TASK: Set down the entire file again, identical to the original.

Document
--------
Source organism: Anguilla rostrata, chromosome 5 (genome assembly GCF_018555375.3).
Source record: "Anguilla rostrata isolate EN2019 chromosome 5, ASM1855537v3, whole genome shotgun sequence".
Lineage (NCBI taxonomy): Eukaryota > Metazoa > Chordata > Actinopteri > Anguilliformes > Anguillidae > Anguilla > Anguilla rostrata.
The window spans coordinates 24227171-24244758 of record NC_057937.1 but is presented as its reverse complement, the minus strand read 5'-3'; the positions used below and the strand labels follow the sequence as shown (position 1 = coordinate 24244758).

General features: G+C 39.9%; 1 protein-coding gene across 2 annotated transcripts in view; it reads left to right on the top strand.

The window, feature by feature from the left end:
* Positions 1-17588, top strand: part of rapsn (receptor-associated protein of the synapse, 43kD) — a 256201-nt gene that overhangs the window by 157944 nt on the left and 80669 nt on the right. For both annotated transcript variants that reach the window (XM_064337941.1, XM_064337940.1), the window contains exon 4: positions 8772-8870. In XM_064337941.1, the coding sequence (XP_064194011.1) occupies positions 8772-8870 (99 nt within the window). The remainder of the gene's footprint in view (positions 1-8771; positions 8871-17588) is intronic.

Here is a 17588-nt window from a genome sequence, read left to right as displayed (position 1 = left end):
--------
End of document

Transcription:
Source organism: Anguilla rostrata, chromosome 5 (genome assembly GCF_018555375.3).
Source record: "Anguilla rostrata isolate EN2019 chromosome 5, ASM1855537v3, whole genome shotgun sequence".
Lineage (NCBI taxonomy): Eukaryota > Metazoa > Chordata > Actinopteri > Anguilliformes > Anguillidae > Anguilla > Anguilla rostrata.
The window spans coordinates 24227171-24244758 of record NC_057937.1 but is presented as its reverse complement, the minus strand read 5'-3'; the positions used below and the strand labels follow the sequence as shown (position 1 = coordinate 24244758).

General features: G+C 39.9%; 1 protein-coding gene across 2 annotated transcripts in view; it reads left to right on the top strand.

The window, feature by feature from the left end:
* Positions 1-17588, top strand: part of rapsn (receptor-associated protein of the synapse, 43kD) — a 256201-nt gene that overhangs the window by 157944 nt on the left and 80669 nt on the right. For both annotated transcript variants that reach the window (XM_064337941.1, XM_064337940.1), the window contains exon 4: positions 8772-8870. In XM_064337941.1, the coding sequence (XP_064194011.1) occupies positions 8772-8870 (99 nt within the window). The remainder of the gene's footprint in view (positions 1-8771; positions 8871-17588) is intronic.

Here is a 17588-nt window from a genome sequence, read left to right as displayed (position 1 = left end):